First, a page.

As a horde of passionate supporters gathered outside the presidential palace in Ankara, President Recep Tayyip Erdogan chanted, “bye-bye Kemal” in the wake of his victory in the Turkish runoff elections. Kemal Kilicdaroglu, his defeated rival, declared that this election was “the most unjust ever” and that he would continue “to be at the forefront of this struggle until real democracy comes to our country.” These statements illuminate the thorny terrain of Turkish politics, as Erdogan heralds a dark period of democratic backsliding and a major shift in the international order.
Erdogan, who represents the Justice and Development Party and is entering his third term in office, has been credited with fueling infrastructure development, expanding access to healthcare, and growing the ranks of the Turkish middle class by making credit more widely accessible. Still, his political legacy of over 20 years is shadowed by corruption and repression. Erdogan’s second term entailed economic upheaval, a disastrous earthquake which killed over 40,000 Turks due to poor building controls, the weakening of Turkey’s relationship with the West, and increasingly authoritarian modes of governance.
In light of these developments, over 25 million Turks voted for Kilicdaroglu, who represented a coalition of six opposition parties and offered a refreshing advocacy for restoring “true democracy,” repairing the flagging economy, and rethinking Turkey’s role on the international stage. Overall, while Erdogan amassed 52.18% of the vote, Kilicdaroglu achieved a close 47.82%, illustrating the Turkish people’s growing frustration with Erdogan.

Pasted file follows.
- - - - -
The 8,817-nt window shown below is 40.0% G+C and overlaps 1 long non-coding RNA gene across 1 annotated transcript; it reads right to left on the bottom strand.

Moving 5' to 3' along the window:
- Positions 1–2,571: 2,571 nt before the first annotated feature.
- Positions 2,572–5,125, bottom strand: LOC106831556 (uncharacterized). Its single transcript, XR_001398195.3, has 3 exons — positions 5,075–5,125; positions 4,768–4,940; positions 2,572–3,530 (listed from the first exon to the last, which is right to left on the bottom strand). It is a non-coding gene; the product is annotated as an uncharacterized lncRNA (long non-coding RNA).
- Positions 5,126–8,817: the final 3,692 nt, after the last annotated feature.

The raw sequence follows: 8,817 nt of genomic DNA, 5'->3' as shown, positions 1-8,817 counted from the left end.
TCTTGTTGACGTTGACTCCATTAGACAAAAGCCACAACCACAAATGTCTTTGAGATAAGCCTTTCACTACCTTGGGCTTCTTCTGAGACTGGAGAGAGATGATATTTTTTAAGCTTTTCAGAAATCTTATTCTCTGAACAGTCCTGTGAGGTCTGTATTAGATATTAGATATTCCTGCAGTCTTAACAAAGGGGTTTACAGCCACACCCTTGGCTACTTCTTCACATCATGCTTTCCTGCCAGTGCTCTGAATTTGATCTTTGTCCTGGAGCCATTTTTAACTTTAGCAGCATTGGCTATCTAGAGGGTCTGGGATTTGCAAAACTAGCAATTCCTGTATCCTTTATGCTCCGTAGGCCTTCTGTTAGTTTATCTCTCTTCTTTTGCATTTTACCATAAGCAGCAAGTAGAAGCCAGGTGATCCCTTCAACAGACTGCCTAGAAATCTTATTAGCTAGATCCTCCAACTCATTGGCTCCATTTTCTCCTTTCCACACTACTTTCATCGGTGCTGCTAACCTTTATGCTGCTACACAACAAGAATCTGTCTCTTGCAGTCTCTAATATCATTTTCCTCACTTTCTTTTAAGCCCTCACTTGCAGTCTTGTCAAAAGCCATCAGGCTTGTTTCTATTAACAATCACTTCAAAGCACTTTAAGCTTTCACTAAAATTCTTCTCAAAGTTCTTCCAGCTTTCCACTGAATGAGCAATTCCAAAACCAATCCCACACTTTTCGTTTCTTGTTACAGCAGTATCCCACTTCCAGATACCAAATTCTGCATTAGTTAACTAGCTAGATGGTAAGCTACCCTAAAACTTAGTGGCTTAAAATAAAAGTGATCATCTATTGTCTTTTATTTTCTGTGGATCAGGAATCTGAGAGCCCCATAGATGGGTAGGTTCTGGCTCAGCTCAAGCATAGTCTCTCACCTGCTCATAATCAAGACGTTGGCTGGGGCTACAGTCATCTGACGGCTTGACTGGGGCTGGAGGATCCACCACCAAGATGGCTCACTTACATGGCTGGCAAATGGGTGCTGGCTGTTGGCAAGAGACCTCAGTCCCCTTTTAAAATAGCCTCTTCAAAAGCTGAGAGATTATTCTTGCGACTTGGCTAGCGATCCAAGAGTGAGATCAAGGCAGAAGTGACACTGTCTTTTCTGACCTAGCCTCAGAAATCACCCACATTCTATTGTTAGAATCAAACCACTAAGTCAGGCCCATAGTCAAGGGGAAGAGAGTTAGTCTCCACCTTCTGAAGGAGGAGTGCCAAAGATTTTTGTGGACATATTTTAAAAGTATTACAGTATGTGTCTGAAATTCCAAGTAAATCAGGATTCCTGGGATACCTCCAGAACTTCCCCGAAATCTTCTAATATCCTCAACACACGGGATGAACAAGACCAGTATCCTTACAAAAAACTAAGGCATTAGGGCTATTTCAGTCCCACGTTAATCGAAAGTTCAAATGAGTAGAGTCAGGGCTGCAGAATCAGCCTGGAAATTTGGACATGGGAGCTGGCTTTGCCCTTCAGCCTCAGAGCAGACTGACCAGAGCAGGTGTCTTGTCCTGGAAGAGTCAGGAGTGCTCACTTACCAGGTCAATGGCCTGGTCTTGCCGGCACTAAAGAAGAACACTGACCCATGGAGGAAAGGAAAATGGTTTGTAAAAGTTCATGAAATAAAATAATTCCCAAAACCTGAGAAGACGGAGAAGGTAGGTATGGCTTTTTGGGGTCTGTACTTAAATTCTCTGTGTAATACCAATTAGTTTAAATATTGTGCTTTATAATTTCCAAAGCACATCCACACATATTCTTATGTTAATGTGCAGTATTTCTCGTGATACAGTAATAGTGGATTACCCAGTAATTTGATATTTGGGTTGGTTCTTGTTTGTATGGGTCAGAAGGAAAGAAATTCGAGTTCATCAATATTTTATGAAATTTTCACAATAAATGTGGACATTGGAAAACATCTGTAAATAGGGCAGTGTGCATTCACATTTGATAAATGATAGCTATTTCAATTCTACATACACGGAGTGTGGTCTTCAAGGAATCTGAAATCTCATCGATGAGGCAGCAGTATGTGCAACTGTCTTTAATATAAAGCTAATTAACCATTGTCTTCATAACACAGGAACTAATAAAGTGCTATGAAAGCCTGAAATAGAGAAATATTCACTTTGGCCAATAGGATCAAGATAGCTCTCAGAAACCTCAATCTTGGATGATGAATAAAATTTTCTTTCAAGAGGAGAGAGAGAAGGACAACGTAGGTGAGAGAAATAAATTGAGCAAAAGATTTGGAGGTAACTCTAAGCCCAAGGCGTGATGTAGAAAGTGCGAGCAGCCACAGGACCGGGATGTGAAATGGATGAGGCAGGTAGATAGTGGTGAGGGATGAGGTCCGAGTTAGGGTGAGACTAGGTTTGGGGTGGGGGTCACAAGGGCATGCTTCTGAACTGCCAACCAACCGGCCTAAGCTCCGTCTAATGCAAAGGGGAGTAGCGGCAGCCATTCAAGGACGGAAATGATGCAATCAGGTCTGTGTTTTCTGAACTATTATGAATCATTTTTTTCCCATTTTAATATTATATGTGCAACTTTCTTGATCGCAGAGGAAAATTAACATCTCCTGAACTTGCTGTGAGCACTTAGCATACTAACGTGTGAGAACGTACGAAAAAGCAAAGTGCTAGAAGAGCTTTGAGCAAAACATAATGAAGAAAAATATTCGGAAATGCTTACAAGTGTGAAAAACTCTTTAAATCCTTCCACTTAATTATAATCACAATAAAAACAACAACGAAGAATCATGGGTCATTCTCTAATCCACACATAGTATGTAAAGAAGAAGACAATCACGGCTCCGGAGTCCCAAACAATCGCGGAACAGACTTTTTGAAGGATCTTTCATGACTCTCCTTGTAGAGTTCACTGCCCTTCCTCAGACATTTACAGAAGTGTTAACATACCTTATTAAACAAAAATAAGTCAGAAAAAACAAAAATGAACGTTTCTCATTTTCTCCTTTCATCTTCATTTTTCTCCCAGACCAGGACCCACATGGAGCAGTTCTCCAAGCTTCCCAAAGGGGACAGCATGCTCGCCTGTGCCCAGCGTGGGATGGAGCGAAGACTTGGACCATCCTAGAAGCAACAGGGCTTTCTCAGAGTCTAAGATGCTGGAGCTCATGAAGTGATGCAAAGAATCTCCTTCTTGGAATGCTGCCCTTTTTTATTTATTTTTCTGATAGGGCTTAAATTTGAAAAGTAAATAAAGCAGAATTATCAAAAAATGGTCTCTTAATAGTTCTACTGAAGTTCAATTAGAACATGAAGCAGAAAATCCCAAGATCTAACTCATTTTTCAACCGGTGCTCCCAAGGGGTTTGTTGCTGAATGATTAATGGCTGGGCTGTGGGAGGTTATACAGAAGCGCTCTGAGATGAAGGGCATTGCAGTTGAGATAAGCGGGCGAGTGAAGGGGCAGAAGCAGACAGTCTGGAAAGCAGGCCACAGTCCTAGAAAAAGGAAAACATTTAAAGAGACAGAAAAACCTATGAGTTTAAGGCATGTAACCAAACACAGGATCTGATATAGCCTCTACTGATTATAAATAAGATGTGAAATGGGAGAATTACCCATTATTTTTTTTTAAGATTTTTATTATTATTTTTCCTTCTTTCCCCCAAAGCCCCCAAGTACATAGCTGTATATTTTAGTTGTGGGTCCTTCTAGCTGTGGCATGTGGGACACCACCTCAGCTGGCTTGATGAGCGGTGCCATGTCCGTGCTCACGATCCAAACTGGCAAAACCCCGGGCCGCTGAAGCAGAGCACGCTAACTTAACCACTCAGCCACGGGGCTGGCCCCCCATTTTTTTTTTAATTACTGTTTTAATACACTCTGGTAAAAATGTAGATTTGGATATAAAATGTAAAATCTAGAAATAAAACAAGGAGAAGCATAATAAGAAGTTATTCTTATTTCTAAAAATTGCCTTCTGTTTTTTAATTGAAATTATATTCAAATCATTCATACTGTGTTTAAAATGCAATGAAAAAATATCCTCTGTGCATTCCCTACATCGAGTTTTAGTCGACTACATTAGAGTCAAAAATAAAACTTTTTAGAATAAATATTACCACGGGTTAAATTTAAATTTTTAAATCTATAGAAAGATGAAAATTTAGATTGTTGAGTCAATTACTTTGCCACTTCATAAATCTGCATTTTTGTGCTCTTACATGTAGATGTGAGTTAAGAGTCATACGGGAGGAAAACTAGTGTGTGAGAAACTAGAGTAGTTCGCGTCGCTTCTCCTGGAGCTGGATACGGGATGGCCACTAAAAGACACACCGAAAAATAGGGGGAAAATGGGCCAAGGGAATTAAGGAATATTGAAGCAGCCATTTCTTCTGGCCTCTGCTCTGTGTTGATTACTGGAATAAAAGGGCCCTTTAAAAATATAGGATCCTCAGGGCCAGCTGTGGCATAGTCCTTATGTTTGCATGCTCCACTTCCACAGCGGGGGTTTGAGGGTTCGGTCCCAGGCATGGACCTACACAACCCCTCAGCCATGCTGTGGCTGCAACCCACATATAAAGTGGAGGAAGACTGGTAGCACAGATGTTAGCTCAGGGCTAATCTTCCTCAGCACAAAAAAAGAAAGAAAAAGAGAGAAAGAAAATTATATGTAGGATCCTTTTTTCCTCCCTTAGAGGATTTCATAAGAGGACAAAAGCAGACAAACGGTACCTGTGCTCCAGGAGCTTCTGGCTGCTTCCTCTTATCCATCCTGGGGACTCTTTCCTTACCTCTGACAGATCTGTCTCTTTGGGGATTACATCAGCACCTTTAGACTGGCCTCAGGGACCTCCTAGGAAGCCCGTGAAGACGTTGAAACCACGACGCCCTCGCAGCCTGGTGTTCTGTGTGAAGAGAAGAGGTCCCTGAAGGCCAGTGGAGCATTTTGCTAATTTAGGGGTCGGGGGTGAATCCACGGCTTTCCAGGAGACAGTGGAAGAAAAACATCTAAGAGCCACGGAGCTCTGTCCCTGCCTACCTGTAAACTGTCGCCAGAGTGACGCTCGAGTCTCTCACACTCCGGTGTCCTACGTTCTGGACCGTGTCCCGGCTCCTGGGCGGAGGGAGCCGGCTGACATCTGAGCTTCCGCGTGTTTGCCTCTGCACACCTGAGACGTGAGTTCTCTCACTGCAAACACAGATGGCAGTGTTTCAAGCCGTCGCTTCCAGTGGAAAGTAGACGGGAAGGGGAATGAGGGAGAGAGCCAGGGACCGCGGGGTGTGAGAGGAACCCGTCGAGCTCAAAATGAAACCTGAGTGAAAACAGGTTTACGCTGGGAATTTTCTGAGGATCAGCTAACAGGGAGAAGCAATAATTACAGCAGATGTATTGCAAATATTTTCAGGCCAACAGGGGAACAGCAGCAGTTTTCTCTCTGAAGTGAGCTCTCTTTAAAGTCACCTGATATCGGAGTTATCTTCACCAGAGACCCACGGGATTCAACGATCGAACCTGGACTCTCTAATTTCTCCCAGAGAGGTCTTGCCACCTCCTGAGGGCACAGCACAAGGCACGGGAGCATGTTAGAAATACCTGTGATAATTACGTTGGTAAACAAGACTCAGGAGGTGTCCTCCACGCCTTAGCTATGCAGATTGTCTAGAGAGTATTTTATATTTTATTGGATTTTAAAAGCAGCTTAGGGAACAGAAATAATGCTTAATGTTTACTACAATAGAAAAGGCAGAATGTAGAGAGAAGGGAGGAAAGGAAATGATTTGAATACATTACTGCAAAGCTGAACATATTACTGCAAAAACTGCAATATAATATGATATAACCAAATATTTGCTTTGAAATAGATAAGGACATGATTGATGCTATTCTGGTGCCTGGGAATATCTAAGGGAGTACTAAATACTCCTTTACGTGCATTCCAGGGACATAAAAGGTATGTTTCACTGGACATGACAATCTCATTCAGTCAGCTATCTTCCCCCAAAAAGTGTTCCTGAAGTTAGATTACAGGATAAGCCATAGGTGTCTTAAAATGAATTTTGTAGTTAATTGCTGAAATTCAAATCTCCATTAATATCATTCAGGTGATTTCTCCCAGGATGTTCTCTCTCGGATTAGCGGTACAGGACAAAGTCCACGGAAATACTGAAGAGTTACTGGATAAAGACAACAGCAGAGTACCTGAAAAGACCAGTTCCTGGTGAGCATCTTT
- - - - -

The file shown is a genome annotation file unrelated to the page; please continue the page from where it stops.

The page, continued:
Turkey’s disappointing democratic deterioration tilted the playing field in Erdogan’s favor. According to Reporters Without Borders, the Turkish government and its cronies own approximately 90% of the nation’s media. Biased, limited media coverage harmed Kilicdaroglu’s campaign greatly; while Erdogan received 32 hours of airtime on the primary state-run TV station, Kilicdaroglu received a mere 32 minutes. Erdogan has also ruthlessly targeted members of the press; his government closed 180 media outlets and imprisoned over 120 journalists following the 2016 coup attempt against him. In the year 2020 alone, the Turkish government also initiated over 30,000 civil cases on account of “insulting the president.”
Erdogan’s authoritarian reach extends far beyond his attack on the press. As the political scientist Soner Cagaptay argues in his book “The New Sultan,” Erdogan has played the “authoritarian underdog” by highlighting the persecution that Islamists faced under Turkey’s former secularist system to justify his ongoing efforts to suppress opposition. Erdogan has seized control of courts and the organizations that oversee elections, passed laws to limit criticism circulating on social media platforms, seized the assets of political opponents, and in the aftermath of the abortive 2016 coup, arrested over 40,000 dissenters. Most notably, with narrow approval in a referendum marred by allegations of election fraud, Erdogan shifted the nation’s parliamentary system to a presidential system, thus placing all three branches of government under his iron fist. Erdogan’s illiberal innovations are derived straight from the playbook of today’s growing cohort of illiberal democracies, which include Hungary, Poland, India, and Mexico.